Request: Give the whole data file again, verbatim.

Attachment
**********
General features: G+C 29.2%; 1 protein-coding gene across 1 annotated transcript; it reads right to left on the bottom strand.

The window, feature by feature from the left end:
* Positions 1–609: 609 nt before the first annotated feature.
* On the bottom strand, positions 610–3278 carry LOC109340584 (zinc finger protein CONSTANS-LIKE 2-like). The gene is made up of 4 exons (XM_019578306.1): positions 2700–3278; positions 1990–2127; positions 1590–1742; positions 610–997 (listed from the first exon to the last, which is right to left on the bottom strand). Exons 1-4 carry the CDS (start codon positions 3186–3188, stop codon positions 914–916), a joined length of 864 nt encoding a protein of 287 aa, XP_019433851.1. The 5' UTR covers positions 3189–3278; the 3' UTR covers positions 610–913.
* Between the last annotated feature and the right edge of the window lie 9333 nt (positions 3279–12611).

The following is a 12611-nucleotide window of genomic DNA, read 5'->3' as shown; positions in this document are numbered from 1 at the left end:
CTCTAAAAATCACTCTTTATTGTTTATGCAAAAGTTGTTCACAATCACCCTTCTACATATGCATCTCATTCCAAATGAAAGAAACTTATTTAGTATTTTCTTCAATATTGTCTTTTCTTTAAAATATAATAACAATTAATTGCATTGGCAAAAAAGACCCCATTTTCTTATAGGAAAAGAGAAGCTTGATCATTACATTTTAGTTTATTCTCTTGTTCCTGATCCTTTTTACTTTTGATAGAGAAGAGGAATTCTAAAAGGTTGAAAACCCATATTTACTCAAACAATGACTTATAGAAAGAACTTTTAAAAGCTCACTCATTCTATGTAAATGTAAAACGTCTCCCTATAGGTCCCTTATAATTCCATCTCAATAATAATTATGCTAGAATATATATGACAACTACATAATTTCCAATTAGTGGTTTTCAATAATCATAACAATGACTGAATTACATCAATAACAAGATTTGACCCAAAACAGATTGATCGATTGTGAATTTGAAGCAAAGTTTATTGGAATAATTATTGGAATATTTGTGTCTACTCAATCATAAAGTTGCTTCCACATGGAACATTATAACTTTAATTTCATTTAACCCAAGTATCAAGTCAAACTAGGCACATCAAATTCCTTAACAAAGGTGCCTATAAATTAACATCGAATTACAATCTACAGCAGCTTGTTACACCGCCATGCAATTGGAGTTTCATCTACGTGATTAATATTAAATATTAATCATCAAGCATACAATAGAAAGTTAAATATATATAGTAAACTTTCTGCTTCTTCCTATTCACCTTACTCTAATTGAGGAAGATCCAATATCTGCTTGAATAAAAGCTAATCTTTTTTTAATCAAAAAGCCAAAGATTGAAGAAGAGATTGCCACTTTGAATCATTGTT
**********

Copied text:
General features: G+C 29.2%; 1 protein-coding gene across 1 annotated transcript; it reads right to left on the bottom strand.

The window, feature by feature from the left end:
* Positions 1–609: 609 nt before the first annotated feature.
* On the bottom strand, positions 610–3278 carry LOC109340584 (zinc finger protein CONSTANS-LIKE 2-like). The gene is made up of 4 exons (XM_019578306.1): positions 2700–3278; positions 1990–2127; positions 1590–1742; positions 610–997 (listed from the first exon to the last, which is right to left on the bottom strand). Exons 1-4 carry the CDS (start codon positions 3186–3188, stop codon positions 914–916), a joined length of 864 nt encoding a protein of 287 aa, XP_019433851.1. The 5' UTR covers positions 3189–3278; the 3' UTR covers positions 610–913.
* Between the last annotated feature and the right edge of the window lie 9333 nt (positions 3279–12611).

The following is a 12611-nucleotide window of genomic DNA, read 5'->3' as shown; positions in this document are numbered from 1 at the left end:
CTCTAAAAATCACTCTTTATTGTTTATGCAAAAGTTGTTCACAATCACCCTTCTACATATGCATCTCATTCCAAATGAAAGAAACTTATTTAGTATTTTCTTCAATATTGTCTTTTCTTTAAAATATAATAACAATTAATTGCATTGGCAAAAAAGACCCCATTTTCTTATAGGAAAAGAGAAGCTTGATCATTACATTTTAGTTTATTCTCTTGTTCCTGATCCTTTTTACTTTTGATAGAGAAGAGGAATTCTAAAAGGTTGAAAACCCATATTTACTCAAACAATGACTTATAGAAAGAACTTTTAAAAGCTCACTCATTCTATGTAAATGTAAAACGTCTCCCTATAGGTCCCTTATAATTCCATCTCAATAATAATTATGCTAGAATATATATGACAACTACATAATTTCCAATTAGTGGTTTTCAATAATCATAACAATGACTGAATTACATCAATAACAAGATTTGACCCAAAACAGATTGATCGATTGTGAATTTGAAGCAAAGTTTATTGGAATAATTATTGGAATATTTGTGTCTACTCAATCATAAAGTTGCTTCCACATGGAACATTATAACTTTAATTTCATTTAACCCAAGTATCAAGTCAAACTAGGCACATCAAATTCCTTAACAAAGGTGCCTATAAATTAACATCGAATTACAATCTACAGCAGCTTGTTACACCGCCATGCAATTGGAGTTTCATCTACGTGATTAATATTAAATATTAATCATCAAGCATACAATAGAAAGTTAAATATATATAGTAAACTTTCTGCTTCTTCCTATTCACCTTACTCTAATTGAGGAAGATCCAATATCTGCTTGAATAAAAGCTAATCTTTTTTTAATCAAAAAGCCAAAGATTGAAGAAGAGATTGCCACTTTGAATCATTGTT